Also, a few of the underwriting companies have runway length limitations that are calculated in relationship to eleva­tion. So, let’s say you have a 2,000-foot runway at a 4,000-foot elevation. I know of one company that won’t offer a quote for a high-performance, complex single in that situation. I don’t think they would accept even 2,500 feet, let alone any old twins. I would guess you would be hard-pressed to get them to approve a Cessna 182 or a Piper Dakota.

But remember, this is for the home base, not for an occasional landing. So, if you’re not based on short grass or dirt, it doesn’t mean you can’t land there. If you’re on other than a paved sur­face with a fixed gear aircraft, know the performance numbers of your aircraft.

Years ago, I had an underwriter tell me that they like to see runways meet minimum criteria for the specific aircraft. This was before all the computerized algorithms in their quoting system, and they manually needed to decide if they would quote. The recommendation for the minimum runway length was to take the aircraft’s factory numbers for landing or tak­ing off over a 50-foot obstacle. Using the longest distance of the two, add 500 feet, and that is the minimum runway for the aircraft. Of course, that doesn’t include elevation, and it assumes clear space on both ends, but it does give kind of a rule of thumb.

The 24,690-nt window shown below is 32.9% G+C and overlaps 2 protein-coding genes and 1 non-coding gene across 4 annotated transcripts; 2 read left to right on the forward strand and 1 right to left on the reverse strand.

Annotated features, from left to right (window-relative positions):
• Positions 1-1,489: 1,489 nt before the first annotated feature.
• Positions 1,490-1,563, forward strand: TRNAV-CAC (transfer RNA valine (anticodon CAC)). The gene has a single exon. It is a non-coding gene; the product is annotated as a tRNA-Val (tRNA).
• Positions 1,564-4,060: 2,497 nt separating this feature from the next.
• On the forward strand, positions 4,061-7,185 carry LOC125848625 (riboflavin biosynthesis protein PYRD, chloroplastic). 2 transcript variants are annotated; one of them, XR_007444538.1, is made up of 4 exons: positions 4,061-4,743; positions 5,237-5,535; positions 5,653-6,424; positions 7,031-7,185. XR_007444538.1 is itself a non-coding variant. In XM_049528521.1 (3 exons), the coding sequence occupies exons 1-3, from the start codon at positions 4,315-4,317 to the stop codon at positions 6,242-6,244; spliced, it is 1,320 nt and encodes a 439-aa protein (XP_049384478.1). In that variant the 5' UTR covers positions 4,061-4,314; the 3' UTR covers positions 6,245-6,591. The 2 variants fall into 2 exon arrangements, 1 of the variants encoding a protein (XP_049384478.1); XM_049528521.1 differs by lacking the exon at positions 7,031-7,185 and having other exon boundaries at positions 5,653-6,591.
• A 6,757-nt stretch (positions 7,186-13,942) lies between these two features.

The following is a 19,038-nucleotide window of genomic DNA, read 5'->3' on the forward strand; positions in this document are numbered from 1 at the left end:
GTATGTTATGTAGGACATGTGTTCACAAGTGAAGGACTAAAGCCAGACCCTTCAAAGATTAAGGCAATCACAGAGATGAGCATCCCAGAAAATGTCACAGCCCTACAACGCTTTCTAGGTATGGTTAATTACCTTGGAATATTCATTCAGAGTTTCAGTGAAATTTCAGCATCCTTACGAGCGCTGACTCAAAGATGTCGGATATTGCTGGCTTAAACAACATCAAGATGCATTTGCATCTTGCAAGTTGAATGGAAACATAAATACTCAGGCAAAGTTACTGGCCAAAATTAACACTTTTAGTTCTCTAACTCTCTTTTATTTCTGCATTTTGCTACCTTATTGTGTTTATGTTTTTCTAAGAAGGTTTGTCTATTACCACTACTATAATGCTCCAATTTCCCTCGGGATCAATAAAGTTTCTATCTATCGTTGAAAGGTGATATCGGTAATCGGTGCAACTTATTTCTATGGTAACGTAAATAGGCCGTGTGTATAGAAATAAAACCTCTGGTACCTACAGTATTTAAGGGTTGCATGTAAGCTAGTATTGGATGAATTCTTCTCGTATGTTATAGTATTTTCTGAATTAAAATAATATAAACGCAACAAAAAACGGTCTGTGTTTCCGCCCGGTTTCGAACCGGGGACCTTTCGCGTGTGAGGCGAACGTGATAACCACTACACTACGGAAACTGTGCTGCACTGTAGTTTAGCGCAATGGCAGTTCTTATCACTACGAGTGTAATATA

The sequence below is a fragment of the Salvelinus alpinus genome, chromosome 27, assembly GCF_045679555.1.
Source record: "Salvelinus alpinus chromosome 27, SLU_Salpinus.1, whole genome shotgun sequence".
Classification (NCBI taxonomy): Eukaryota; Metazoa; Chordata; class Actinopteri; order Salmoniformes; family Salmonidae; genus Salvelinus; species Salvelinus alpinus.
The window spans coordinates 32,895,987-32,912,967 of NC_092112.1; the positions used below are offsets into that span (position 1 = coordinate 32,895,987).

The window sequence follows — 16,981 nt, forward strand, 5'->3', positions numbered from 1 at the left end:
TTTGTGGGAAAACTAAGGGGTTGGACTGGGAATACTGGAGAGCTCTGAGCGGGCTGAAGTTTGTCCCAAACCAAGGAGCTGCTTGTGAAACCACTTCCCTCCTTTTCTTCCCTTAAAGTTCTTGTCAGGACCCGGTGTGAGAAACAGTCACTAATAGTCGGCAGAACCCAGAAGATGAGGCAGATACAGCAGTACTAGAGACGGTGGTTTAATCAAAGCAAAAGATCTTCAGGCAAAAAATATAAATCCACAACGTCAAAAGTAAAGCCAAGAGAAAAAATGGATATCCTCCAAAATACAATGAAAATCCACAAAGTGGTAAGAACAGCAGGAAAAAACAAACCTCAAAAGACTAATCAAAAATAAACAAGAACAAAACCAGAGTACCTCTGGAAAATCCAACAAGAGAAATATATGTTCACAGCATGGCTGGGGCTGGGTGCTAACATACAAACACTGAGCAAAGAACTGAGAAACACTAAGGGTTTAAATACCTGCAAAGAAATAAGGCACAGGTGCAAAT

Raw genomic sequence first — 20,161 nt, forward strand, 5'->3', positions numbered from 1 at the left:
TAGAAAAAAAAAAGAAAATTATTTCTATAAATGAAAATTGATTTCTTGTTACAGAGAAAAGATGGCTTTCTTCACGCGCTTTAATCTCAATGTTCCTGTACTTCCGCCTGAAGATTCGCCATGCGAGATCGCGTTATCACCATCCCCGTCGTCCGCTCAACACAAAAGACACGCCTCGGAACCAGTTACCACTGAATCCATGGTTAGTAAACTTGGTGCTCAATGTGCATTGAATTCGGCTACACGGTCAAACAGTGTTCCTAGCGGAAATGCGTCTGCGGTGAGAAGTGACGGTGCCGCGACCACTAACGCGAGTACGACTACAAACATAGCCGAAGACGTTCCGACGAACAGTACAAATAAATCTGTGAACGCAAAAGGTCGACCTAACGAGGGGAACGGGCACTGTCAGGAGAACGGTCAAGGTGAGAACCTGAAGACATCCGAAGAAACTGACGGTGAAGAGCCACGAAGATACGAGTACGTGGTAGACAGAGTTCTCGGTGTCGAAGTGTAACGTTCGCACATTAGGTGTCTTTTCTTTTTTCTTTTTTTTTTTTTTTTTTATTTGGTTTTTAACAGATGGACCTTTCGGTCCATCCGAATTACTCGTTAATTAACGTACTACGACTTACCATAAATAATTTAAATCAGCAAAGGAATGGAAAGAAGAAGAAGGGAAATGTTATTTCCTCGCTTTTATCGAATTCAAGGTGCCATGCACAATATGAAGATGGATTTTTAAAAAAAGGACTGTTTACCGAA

Also, look over your policy. Some policies will have language that excludes off-airport operations except in an emergency. I remember working on a quote for a Super Cub with a low-time pilot. One company offered a very decent quote, but the under­writer specifically excluded off-airport operations. I know it was a lower premium, but I told the customer that if I owned a Super Cub, I would be tempted to land off-airport sometime, and I don’t think I would want that excluded. But that’s just me. Yes, he did go with a different company.

I have landed on grass, gravel, dirt, in hay fields, and even on a runway made of seashells (that was in a 152 after a 10-hour de­livery flight, but that’s another story), and the experiences have been great. It’s also true that there are pilots who have never landed off a paved FAA-approved runway and have told me that they don’t want to. And that’s okay too. But for me and many other pilots, there are a lot of small airports and fields that offer a great destination. Why not use them?

If you really want to get involved with the off-airport world, look into The Recreational Aviation Foundation. This organization “pre­serves, improves, and creates airstrips for recreational access.” Visit their website (theraf.org) for more information.